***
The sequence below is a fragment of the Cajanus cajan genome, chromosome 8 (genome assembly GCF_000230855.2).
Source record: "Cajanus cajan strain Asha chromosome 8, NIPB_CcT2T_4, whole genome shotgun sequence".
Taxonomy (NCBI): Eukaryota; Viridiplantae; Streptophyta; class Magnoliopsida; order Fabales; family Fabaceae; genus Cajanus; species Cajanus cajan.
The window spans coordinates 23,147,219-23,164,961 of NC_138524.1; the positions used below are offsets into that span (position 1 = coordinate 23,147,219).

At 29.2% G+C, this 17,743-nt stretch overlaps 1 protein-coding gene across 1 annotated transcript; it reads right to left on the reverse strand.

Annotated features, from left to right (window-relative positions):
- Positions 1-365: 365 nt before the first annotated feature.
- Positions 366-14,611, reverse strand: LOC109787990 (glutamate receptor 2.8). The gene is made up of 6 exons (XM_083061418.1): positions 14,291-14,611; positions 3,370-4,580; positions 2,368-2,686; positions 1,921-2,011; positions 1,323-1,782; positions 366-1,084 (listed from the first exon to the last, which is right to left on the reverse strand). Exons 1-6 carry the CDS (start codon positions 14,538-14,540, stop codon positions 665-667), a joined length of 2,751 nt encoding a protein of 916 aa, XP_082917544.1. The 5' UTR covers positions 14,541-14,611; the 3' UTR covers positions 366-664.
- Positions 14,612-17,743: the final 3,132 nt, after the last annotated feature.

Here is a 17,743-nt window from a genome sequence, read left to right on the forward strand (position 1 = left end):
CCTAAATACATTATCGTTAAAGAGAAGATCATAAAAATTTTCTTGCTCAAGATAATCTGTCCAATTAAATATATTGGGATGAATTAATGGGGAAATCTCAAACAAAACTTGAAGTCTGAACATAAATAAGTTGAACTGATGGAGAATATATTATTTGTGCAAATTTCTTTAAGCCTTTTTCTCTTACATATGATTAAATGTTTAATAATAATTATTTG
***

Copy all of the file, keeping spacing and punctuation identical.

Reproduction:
The sequence below is a fragment of the Cajanus cajan genome, chromosome 8 (genome assembly GCF_000230855.2).
Source record: "Cajanus cajan strain Asha chromosome 8, NIPB_CcT2T_4, whole genome shotgun sequence".
Taxonomy (NCBI): Eukaryota; Viridiplantae; Streptophyta; class Magnoliopsida; order Fabales; family Fabaceae; genus Cajanus; species Cajanus cajan.
The window spans coordinates 23,147,219-23,164,961 of NC_138524.1; the positions used below are offsets into that span (position 1 = coordinate 23,147,219).

At 29.2% G+C, this 17,743-nt stretch overlaps 1 protein-coding gene across 1 annotated transcript; it reads right to left on the reverse strand.

Annotated features, from left to right (window-relative positions):
- Positions 1-365: 365 nt before the first annotated feature.
- Positions 366-14,611, reverse strand: LOC109787990 (glutamate receptor 2.8). The gene is made up of 6 exons (XM_083061418.1): positions 14,291-14,611; positions 3,370-4,580; positions 2,368-2,686; positions 1,921-2,011; positions 1,323-1,782; positions 366-1,084 (listed from the first exon to the last, which is right to left on the reverse strand). Exons 1-6 carry the CDS (start codon positions 14,538-14,540, stop codon positions 665-667), a joined length of 2,751 nt encoding a protein of 916 aa, XP_082917544.1. The 5' UTR covers positions 14,541-14,611; the 3' UTR covers positions 366-664.
- Positions 14,612-17,743: the final 3,132 nt, after the last annotated feature.

Here is a 17,743-nt window from a genome sequence, read left to right on the forward strand (position 1 = left end):
CCTAAATACATTATCGTTAAAGAGAAGATCATAAAAATTTTCTTGCTCAAGATAATCTGTCCAATTAAATATATTGGGATGAATTAATGGGGAAATCTCAAACAAAACTTGAAGTCTGAACATAAATAAGTTGAACTGATGGAGAATATATTATTTGTGCAAATTTCTTTAAGCCTTTTTCTCTTACATATGATTAAATGTTTAATAATAATTATTTG